SEC: Elijah Daniel

HOOVER, Ala. -- At SEC media days, Auburn coach Gus Malzahn confirmed the worst -- sophomore defensive end Carl Lawson had indeed undergone ACL surgery on the knee that he injured the last week of spring practice.

[+] EnlargeCarl Lawson
AP Photo/Todd J. Van EmstCarl Lawson's absence at defensive end will be felt, but Auburn has capable bodies ready to fill in.
Lawson waited until the first week of May to have the surgery, and now, the Auburn coaches are hoping to get him back "toward the end of the year."

"That's yet to be determined," Malzahn said of Lawson's return date. "But he is an unbelievable worker. He's a physical specimen, put together extremely well. He's very determined, so we'll see where that goes."

The former five-star recruit, ranked No. 2 overall in the 2013 class, was in line to replace top pass-rusher Dee Ford this fall. Ford led the team with 10.5 sacks and 14.5 tackles for loss last season, but Lawson showed glimpses of greatness when he got the opportunity. As a freshman, he was second on the team with four sacks.

However, it's time for Auburn to move on. If the Tigers get him back for the last two, three, four games, it would be a huge lift, but they have to worry about how to replace his production prior to his return, if he comes back at all.

Senior LaDarius Owens is already penciled in at one of the two starting defensive end spots. He started 12 games a season ago, and, though he missed all of spring practice, he's expected back for the beginning of fall camp.

The question will be who starts opposite of Owens and who else will be in the rotation once the season gets underway.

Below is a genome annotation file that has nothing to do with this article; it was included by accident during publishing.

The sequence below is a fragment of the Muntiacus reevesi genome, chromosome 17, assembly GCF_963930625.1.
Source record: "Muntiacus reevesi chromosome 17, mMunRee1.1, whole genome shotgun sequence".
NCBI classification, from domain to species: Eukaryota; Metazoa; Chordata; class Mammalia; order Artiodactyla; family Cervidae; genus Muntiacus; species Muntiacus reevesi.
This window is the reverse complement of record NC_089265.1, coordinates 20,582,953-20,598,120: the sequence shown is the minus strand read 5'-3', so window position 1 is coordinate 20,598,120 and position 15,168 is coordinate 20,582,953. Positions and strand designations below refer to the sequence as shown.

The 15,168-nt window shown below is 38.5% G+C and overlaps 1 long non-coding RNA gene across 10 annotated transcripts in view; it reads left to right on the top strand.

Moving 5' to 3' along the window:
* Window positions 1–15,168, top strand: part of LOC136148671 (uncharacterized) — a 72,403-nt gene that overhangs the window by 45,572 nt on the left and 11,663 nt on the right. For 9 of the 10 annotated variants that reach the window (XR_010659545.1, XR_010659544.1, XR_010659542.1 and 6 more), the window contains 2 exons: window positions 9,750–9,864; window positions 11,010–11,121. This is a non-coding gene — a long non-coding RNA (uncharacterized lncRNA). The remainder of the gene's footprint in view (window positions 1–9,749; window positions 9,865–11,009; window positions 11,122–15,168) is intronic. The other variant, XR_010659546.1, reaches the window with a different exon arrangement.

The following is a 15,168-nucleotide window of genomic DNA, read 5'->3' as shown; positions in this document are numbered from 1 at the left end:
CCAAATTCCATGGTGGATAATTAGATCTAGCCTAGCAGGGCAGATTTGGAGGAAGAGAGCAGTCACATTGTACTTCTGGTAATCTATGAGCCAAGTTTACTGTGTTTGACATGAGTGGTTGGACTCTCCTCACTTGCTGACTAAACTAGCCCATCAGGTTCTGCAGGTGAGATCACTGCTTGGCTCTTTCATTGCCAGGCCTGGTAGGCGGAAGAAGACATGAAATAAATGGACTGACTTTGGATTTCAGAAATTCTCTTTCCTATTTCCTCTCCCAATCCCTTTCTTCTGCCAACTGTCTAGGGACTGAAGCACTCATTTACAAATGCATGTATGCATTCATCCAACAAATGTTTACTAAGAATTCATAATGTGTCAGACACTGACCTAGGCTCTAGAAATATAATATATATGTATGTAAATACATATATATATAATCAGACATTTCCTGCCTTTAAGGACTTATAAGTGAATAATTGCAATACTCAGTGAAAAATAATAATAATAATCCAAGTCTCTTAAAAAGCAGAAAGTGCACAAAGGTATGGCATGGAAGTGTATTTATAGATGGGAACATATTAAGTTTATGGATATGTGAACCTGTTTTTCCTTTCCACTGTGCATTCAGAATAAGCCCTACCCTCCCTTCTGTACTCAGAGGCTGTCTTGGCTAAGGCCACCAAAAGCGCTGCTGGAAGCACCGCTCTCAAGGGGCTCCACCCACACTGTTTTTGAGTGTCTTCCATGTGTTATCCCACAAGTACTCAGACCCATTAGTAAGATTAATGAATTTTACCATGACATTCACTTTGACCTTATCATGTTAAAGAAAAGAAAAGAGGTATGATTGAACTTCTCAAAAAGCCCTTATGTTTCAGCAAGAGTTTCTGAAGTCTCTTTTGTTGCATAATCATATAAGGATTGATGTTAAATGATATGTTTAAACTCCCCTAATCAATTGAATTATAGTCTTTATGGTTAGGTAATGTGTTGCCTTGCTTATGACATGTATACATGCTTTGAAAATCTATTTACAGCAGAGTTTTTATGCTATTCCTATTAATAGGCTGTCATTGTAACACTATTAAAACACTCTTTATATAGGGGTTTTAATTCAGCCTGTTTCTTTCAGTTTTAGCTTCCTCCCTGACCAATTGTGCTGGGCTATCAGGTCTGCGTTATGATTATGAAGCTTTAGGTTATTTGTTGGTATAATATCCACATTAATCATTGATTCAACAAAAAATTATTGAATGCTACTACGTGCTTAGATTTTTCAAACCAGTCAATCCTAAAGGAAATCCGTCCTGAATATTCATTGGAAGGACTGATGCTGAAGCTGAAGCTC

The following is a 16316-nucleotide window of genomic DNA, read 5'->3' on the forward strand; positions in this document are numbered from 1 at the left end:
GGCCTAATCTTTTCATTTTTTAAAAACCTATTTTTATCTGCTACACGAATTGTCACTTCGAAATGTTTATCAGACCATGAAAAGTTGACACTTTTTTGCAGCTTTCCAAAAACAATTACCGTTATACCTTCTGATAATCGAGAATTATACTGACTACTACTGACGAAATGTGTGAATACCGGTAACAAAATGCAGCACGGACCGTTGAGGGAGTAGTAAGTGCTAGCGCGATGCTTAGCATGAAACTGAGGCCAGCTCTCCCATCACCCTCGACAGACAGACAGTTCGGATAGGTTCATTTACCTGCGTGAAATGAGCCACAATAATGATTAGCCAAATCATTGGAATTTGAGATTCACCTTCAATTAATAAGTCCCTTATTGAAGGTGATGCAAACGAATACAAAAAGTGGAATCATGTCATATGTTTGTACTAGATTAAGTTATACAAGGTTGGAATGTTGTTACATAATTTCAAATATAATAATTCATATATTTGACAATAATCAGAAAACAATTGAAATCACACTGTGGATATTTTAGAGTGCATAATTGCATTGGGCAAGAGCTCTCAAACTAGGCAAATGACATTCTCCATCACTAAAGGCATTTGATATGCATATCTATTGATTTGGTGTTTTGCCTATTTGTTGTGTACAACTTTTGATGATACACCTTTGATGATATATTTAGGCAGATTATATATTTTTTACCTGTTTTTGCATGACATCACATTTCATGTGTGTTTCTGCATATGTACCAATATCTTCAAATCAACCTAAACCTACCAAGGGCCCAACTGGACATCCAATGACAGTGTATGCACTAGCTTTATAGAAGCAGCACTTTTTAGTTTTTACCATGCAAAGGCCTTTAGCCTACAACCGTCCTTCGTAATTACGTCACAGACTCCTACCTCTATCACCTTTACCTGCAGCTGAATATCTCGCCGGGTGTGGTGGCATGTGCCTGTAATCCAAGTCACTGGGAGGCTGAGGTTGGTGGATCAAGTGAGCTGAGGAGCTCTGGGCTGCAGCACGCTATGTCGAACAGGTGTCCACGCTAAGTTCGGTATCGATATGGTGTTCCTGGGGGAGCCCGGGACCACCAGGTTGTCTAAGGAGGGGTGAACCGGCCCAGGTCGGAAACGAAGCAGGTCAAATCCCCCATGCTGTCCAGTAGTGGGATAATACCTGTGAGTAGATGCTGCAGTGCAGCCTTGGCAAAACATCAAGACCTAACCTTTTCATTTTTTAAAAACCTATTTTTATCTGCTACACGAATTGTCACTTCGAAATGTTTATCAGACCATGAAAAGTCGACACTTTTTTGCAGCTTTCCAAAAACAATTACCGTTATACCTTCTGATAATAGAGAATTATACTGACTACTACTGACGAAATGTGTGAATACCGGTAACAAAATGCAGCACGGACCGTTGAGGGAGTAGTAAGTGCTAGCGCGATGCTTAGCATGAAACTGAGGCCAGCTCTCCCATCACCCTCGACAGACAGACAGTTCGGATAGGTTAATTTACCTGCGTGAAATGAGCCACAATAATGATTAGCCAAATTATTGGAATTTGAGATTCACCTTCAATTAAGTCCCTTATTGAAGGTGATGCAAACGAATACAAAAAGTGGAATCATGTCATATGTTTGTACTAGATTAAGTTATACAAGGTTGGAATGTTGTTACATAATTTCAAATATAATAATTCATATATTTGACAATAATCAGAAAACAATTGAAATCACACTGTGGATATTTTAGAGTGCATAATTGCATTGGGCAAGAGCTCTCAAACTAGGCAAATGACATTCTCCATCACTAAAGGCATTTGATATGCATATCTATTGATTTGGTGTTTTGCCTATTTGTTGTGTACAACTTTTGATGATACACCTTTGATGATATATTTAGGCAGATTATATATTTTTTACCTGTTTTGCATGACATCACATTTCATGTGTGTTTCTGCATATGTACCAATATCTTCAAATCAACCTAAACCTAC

The candidates

Elijah Daniel, sophomore: If not for Lawson, Daniel might have been talked about more last season. He too was a top recruit coming out of high school, ranked No. 34 overall in the ESPN 300, and he wasn't far behind his teammate with 2.5 sacks as a freshman. The plan was for the duo to play opposite each other down the road, but with Lawson out for the foreseeable future, the time is now for Daniel. Can he step out of Lawson's shadow and make his own mark?

DaVonte Lambert, junior: Fans don't know his name yet, but Lambert might prove to make the biggest impact of anyone in Auburn's 2014 recruiting class. He arrived on campus last month, meaning he'll have to pick up the defense in a hurry, but there's no doubting his physical tools. The 6-foot-2, 275-pound junior college transfer was the top-rated defensive lineman in the ESPN JC50, and he's eager to get on the field for the Tigers.

Andrew Williams, freshman: As the other newcomer on this list, Williams has yet to go through an organized practice with his new team. He was in high school just two months ago. Don't be fooled, though. That didn't stop Lawson and Daniel from making an impact their freshman season, and Williams could be on a similar path. The Georgia native practically lives in the weight room, which should help ease his transition at the next level.

Gabe Wright, senior: The Auburn coaching staff experimented with Wright at defensive end this spring due to injuries and a lack of depth at the position, but nobody thought it would stick. That sentiment has since changed with Lawson's injury, and there's a chance the so-called "Rhino Package," with Wright on the edge, will be used more often than not.

Montravius Adams, sophomore: Wright wasn't the only defensive tackle to try his hand on the edge this spring. Adams, who measures in at 6-foot-4, 306 pounds, took reps at defensive end, and Malzahn mentioned his name, along with Wright's, as a player who could help fill the void left by Lawson's injury.

Analysis

The early leader in the clubhouse is Daniel because he has the experience to go along with the talent, and both Wright and Adams are better suited for defensive tackle. However, fall camp will be critical for the newcomers, specifically Lambert. If he can pick up the defense and impress the coaches, he has as good a chance as anybody to start the season opener.